Tempering valve function

As I mentioned in my story about the recent inspection with dangerously hot water, a tempering valve won't guarantee safe water temperatures, but it will get you a lot closer.

Reuben Saltzman, Structure Tech Home Inspections

        

Comment balloon 55 commentsReuben Saltzman • April 17 2012 03:32AM

Comments

Reuben- Thanks for the very informative post. We all need a reminder to check our water heater temps and the tempering valve sounds like a great precaution and investment.

Posted by Christin Mahrlig (The Allen Tate Company) over 6 years ago

Christin - thanks.  Ever since I installed one of those tempering valves, I haven't run out of hot water.

Posted by Reuben Saltzman, Delivering the Unbiased Truth. (Structure Tech Home Inspections) over 6 years ago

Rueben, congratulations on you FEATURED post. It is  a great information everyone can use.

Posted by Kwee Huset, Venice Florida Homes For Sale (Kwee Huset Realty) over 6 years ago

Great post, but who uses water tanks anymore.

 

http://bcove.me/e7a84jp9

By the way, legionella is far more likely to occur in the moisture of the air conditioning system then from a hot water tank. Standing water in those systems is a problem. 

Posted by Erv Fleishman, Luxury Prop Specialist Realty Associates (Realty Associates) over 6 years ago

Hi Rueben,

I will have to look into this device.

Good news for home owners with a large brood.

Have a great day.

Best, Clint mckie

Posted by Clint Mckie, Desert Sun Home, Comm. Inspection 1-575-706-5586 (Desert Sun Home, commercial Inspections) over 6 years ago
Great blog and great job. Keep up the good work and good luck to you this year. Thanks.
Posted by JOSH EVANS *JoshEvansHomes 516-655-5000 (Village Properties of Mineola, LLC) over 6 years ago

Kwee - thanks.

Erv - your link takes me here - https://ec.consumerreports.org/ec/login.htm?loginMethod=auto .  Interesting take on AC systems.  That makes sense, but I haven't heard about it.

Clint - I think we're going to start seeing more and more of these.

Josh - thanks, same to you.

Posted by Reuben Saltzman, Delivering the Unbiased Truth. (Structure Tech Home Inspections) over 6 years ago

I will bookmark this post and read it again and also share it with others.

Posted by Gita Bantwal, REALTOR,ABR,CRS,SRES,GRI - Bucks County & Philadel (RE/MAX Centre Realtors) over 6 years ago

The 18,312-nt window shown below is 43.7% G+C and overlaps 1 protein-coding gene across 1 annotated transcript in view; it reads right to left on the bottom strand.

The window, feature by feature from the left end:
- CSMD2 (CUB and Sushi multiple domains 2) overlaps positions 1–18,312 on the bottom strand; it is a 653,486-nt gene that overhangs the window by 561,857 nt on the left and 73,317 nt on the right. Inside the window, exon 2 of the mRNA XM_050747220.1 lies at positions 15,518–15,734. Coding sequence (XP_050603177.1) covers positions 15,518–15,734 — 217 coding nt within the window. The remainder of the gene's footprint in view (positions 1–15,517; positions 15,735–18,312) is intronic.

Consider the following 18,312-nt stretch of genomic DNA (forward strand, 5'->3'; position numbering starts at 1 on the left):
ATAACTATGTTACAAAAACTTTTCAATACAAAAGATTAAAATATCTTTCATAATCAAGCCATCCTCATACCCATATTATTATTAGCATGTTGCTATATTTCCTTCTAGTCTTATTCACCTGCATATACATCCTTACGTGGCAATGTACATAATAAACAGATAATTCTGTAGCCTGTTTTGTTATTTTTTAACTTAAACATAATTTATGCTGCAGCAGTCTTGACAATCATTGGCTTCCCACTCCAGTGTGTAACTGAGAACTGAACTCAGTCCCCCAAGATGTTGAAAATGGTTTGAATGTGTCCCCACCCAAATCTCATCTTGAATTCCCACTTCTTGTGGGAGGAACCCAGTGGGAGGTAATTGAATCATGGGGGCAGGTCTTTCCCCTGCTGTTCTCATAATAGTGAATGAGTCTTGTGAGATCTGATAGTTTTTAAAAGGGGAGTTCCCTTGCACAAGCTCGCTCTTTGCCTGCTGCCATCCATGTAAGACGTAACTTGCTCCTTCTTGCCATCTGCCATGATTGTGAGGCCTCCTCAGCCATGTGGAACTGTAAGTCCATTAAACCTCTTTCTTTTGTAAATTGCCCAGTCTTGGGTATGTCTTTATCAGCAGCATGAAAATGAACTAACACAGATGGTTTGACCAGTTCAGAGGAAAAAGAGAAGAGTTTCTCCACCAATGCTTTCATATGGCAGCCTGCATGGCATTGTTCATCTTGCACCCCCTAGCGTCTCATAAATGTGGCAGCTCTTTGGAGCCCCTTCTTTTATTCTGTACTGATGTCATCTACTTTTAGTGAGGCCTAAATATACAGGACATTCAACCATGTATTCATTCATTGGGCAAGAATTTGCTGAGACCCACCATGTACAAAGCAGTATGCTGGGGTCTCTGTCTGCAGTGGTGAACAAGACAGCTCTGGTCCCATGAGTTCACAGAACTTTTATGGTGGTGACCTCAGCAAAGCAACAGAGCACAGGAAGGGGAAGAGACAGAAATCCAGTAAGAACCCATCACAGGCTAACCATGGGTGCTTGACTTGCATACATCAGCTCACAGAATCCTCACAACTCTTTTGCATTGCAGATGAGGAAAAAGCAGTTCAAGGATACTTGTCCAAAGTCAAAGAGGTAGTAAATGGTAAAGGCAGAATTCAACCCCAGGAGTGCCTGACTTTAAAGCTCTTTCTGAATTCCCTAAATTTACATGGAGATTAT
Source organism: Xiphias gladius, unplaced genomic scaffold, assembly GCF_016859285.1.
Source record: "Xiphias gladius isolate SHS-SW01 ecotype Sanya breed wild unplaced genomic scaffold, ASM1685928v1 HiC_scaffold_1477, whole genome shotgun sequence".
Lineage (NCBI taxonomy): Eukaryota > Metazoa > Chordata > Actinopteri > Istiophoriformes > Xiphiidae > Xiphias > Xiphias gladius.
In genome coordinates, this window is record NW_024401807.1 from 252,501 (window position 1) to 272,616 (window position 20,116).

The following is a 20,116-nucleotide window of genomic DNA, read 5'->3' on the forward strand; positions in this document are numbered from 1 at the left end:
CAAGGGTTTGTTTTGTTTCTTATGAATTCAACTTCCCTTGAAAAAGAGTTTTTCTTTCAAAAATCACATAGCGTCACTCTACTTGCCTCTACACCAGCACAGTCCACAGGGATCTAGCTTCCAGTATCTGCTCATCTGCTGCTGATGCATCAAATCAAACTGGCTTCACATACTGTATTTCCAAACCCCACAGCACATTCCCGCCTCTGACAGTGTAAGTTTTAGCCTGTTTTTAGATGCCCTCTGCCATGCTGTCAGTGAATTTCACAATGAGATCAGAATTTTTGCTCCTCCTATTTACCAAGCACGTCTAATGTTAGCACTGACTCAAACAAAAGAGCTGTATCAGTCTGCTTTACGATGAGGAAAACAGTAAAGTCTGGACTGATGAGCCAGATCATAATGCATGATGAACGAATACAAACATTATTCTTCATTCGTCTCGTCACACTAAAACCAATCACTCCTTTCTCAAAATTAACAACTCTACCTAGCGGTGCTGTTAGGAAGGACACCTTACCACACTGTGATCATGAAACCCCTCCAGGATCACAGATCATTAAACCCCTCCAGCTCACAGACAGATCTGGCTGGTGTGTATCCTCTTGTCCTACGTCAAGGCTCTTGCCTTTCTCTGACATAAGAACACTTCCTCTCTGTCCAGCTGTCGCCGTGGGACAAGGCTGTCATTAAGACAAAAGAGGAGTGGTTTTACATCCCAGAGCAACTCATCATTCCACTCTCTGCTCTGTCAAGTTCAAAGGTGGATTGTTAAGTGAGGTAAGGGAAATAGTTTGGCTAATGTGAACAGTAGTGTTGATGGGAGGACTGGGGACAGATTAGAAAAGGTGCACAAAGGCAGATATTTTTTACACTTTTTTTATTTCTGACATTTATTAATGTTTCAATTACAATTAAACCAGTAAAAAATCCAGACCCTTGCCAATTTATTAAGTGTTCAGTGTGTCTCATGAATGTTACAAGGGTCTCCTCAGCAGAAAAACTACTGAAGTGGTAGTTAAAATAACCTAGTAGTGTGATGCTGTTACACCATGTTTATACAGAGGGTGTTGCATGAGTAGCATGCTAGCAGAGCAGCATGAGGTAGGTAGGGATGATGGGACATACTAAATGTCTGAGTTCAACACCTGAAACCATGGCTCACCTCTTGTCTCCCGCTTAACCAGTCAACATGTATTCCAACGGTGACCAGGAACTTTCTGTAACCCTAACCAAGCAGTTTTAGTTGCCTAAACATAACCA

Thanks, Gita.

Posted by Reuben Saltzman, Delivering the Unbiased Truth. (Structure Tech Home Inspections) over 6 years ago

My father had legionnaire's disease. It almost killed him. My problem with leaving the water heater temperature high is wasting energy. I suppose I could set it high for a week or so every now and again to disinfect the tank. 

Posted by James Quarello, Connecticut Home Inspector (JRV Home Inspection Services, LLC) over 6 years ago

Over hot also means the burner is likely shortening the life of the tank itself, Interesting graph too. Thanks

Posted by Scott Seaton Jr. Bourbonnais Kankakee IL Home Inspector, The Home Inspector With a Heart! (SLS Home Inspections-Bradley Bourbonnais Kankakee Manteno) over 6 years ago

Reuben pepole will find this to be a real helpful blog post.

Posted by Carl Winters over 6 years ago

Reuben, what is the right solution? To save energy, you turn it down but to kill off bacteria you should turn it up. Is there a happy medium?

Posted by Michael Setunsky, Your Commercial Real Estate Link to Northern VA over 6 years ago

Best thing to have is a tankless water heater. For a whole house use it needs to be gas though.

Posted by Than Maynard, Broker - Licensed to List & Sell - 405-990-8862 (Coldwell Banker Heart of Oklahoma) over 6 years ago

Thanks Reuben.  Very informative.  Always wondered why the water temperature sometimes fluxuates during a shower.  I will be looking to install a tempering valve.

Posted by Paula McDonald, Magnolia Realty ~ Granbury, TX 936-203-0279 (Magnolia Realty ~ Granbury) over 6 years ago

I have had this on my radar for a few years now. My beef was that the water was too hot for instant use and I had to find that mixture of cold/hot until I could use it. I did not need scalding water on stand-by all the time. I finally found the right temperature for hot water with very little mix...I had to experiment a while. Good post

Posted by Richie Alan Naggar, agent & author (people first...then business Ran Right Realty ) over 6 years ago